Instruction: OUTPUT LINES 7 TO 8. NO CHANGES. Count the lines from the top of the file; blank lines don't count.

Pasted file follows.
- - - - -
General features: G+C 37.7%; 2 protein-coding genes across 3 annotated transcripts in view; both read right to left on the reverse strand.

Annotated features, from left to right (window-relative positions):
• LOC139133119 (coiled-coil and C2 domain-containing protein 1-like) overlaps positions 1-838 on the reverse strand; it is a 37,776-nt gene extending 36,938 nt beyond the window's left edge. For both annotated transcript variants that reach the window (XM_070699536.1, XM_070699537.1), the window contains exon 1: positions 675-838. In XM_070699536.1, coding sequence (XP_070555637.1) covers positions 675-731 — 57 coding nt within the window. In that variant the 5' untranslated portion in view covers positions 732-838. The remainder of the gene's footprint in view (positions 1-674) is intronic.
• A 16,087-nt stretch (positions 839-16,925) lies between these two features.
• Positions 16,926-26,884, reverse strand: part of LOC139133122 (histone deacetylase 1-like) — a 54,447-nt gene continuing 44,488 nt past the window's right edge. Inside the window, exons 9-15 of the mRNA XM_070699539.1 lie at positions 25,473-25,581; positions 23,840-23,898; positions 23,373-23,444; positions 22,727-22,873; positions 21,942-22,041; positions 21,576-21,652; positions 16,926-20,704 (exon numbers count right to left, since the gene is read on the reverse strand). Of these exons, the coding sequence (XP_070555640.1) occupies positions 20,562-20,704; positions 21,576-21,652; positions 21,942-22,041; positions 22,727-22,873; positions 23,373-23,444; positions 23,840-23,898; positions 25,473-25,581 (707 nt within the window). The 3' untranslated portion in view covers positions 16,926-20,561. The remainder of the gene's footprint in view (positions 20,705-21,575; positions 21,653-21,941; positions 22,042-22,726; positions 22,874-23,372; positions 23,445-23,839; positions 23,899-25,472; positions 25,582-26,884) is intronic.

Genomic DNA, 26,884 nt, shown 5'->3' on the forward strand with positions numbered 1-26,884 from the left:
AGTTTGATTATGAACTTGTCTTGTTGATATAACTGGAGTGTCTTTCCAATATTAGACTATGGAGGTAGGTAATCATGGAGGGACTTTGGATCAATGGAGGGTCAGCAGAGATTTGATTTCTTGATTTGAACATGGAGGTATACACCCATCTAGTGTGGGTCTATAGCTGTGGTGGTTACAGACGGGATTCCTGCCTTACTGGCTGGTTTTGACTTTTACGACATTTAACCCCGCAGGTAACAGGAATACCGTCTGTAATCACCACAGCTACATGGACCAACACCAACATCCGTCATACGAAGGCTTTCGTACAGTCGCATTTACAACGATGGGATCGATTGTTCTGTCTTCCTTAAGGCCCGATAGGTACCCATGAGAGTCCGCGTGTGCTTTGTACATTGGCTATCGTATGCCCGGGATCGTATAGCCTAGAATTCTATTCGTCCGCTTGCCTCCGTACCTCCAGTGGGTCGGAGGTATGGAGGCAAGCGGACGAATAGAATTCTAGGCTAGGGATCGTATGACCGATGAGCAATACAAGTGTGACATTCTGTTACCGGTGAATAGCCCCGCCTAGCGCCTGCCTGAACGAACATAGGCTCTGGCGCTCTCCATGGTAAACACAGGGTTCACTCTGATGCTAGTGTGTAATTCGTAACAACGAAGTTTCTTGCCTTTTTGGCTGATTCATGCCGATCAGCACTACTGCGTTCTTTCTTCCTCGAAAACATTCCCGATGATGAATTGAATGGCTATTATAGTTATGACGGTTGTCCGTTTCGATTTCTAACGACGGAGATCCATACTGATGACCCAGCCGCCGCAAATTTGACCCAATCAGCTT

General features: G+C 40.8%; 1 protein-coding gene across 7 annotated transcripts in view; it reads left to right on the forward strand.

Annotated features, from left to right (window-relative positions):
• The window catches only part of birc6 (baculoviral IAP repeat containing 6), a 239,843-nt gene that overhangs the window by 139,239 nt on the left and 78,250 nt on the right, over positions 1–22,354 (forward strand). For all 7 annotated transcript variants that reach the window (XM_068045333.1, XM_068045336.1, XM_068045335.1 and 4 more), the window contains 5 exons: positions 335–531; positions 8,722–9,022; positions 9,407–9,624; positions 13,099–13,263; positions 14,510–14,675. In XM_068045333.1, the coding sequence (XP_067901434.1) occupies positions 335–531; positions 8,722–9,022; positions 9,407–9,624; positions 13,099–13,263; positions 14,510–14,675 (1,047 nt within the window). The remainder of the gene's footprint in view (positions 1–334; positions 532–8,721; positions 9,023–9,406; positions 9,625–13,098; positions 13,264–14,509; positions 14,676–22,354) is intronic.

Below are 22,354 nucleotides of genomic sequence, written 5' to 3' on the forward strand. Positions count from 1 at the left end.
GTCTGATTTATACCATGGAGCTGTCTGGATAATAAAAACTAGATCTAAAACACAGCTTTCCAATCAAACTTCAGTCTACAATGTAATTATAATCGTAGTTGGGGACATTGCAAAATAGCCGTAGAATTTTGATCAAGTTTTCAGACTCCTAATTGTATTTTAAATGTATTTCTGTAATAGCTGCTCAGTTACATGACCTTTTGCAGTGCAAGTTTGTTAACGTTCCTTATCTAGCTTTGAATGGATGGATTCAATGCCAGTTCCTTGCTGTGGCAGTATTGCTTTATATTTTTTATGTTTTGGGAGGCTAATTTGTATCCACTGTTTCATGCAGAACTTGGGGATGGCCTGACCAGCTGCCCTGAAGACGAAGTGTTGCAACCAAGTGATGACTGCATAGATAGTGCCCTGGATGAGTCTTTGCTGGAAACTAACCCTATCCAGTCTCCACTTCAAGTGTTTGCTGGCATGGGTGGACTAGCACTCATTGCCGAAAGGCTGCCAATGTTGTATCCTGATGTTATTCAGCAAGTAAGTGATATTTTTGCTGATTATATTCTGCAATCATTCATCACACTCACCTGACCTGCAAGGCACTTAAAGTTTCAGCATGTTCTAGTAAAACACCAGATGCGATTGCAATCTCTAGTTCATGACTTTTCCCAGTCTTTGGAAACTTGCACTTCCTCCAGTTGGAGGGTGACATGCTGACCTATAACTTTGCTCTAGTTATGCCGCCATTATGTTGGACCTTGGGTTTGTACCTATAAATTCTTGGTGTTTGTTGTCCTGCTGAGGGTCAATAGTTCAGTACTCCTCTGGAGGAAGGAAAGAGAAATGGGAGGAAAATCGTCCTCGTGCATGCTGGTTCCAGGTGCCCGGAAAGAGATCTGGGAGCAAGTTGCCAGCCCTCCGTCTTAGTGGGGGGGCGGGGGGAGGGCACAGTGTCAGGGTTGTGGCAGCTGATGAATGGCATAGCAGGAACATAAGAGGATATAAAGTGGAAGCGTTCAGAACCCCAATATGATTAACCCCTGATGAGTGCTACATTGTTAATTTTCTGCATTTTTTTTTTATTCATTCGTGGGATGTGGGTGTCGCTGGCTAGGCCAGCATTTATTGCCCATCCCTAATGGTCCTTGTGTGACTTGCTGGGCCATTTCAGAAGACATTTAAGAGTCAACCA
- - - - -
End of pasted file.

AGTTTGATTATGAACTTGTCTTGTTGATATAACTGGAGTGTCTTTCCAATATTAGACTATGGAGGTAGGTAATCATGGAGGGACTTTGGATCAATGGAGGGTCAGCAGAGATTTGATTTCTTGATTTGAACATGGAGGTATACACCCATCTAGTGTGGGTCTATAGCTGTGGTGGTTACAGACGGGATTCCTGCCTTACTGGCTGGTTTTGACTTTTACGACATTTAACCCCGCAGGTAACAGGAATACCGTCTGTAATCACCACAGCTACATGGACCAACACCAACATCCGTCATACGAAGGCTTTCGTACAGTCGCATTTACAACGATGGGATCGATTGTTCTGTCTTCCTTAAGGCCCGATAGGTACCCATGAGAGTCCGCGTGTGCTTTGTACATTGGCTATCGTATGCCCGGGATCGTATAGCCTAGAATTCTATTCGTCCGCTTGCCTCCGTACCTCCAGTGGGTCGGAGGTATGGAGGCAAGCGGACGAATAGAATTCTAGGCTAGGGATCGTATGACCGATGAGCAATACAAGTGTGACATTCTGTTACCGGTGAATAGCCCCGCCTAGCGCCTGCCTGAACGAACATAGGCTCTGGCGCTCTCCATGGTAAACACAGGGTTCACTCTGATGCTAGTGTGTAATTCGTAACAACGAAGTTTCTTGCCTTTTTGGCTGATTCATGCCGATCAGCACTACTGCGTTCTTTCTTCCTCGAAAACATTCCCGATGATGAATTGAATGGCTATTATAGTTATGACGGTTGTCCGTTTCGATTTCTAACGACGGAGATCCATACTGATGACCCAGCCGCCGCAAATTTGACCCAATCAGCTT

General features: G+C 40.8%; 1 protein-coding gene across 7 annotated transcripts in view; it reads left to right on the forward strand.